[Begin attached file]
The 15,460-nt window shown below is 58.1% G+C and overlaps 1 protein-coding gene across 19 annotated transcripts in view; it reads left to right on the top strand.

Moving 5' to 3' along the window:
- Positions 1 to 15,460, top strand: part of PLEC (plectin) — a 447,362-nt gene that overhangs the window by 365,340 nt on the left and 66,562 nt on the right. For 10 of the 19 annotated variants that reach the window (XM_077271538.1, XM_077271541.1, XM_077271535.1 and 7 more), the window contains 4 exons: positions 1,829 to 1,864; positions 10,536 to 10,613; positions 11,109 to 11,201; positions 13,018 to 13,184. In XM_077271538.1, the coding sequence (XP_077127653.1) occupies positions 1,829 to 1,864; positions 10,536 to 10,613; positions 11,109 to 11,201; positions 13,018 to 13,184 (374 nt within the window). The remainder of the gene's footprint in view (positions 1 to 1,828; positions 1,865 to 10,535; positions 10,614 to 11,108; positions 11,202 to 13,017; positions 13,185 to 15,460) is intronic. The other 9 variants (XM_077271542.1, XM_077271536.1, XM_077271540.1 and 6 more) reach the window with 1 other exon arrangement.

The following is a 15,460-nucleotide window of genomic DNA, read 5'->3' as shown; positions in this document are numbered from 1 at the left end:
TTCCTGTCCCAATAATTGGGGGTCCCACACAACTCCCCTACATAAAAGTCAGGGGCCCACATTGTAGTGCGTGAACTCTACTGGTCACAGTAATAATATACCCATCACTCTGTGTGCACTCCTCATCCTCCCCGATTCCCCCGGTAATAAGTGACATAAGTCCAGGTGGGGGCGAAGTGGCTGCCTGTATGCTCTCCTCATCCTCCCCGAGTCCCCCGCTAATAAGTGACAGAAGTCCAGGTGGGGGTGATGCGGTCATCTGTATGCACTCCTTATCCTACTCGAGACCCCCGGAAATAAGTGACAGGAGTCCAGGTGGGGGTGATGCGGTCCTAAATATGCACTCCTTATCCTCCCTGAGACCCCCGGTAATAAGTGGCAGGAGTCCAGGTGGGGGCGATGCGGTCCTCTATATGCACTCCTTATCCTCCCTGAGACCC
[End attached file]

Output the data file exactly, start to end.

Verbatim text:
The 15,460-nt window shown below is 58.1% G+C and overlaps 1 protein-coding gene across 19 annotated transcripts in view; it reads left to right on the top strand.

Moving 5' to 3' along the window:
- Positions 1 to 15,460, top strand: part of PLEC (plectin) — a 447,362-nt gene that overhangs the window by 365,340 nt on the left and 66,562 nt on the right. For 10 of the 19 annotated variants that reach the window (XM_077271538.1, XM_077271541.1, XM_077271535.1 and 7 more), the window contains 4 exons: positions 1,829 to 1,864; positions 10,536 to 10,613; positions 11,109 to 11,201; positions 13,018 to 13,184. In XM_077271538.1, the coding sequence (XP_077127653.1) occupies positions 1,829 to 1,864; positions 10,536 to 10,613; positions 11,109 to 11,201; positions 13,018 to 13,184 (374 nt within the window). The remainder of the gene's footprint in view (positions 1 to 1,828; positions 1,865 to 10,535; positions 10,614 to 11,108; positions 11,202 to 13,017; positions 13,185 to 15,460) is intronic. The other 9 variants (XM_077271542.1, XM_077271536.1, XM_077271540.1 and 6 more) reach the window with 1 other exon arrangement.

The following is a 15,460-nucleotide window of genomic DNA, read 5'->3' as shown; positions in this document are numbered from 1 at the left end:
TTCCTGTCCCAATAATTGGGGGTCCCACACAACTCCCCTACATAAAAGTCAGGGGCCCACATTGTAGTGCGTGAACTCTACTGGTCACAGTAATAATATACCCATCACTCTGTGTGCACTCCTCATCCTCCCCGATTCCCCCGGTAATAAGTGACATAAGTCCAGGTGGGGGCGAAGTGGCTGCCTGTATGCTCTCCTCATCCTCCCCGAGTCCCCCGCTAATAAGTGACAGAAGTCCAGGTGGGGGTGATGCGGTCATCTGTATGCACTCCTTATCCTACTCGAGACCCCCGGAAATAAGTGACAGGAGTCCAGGTGGGGGTGATGCGGTCCTAAATATGCACTCCTTATCCTCCCTGAGACCCCCGGTAATAAGTGGCAGGAGTCCAGGTGGGGGCGATGCGGTCCTCTATATGCACTCCTTATCCTCCCTGAGACCC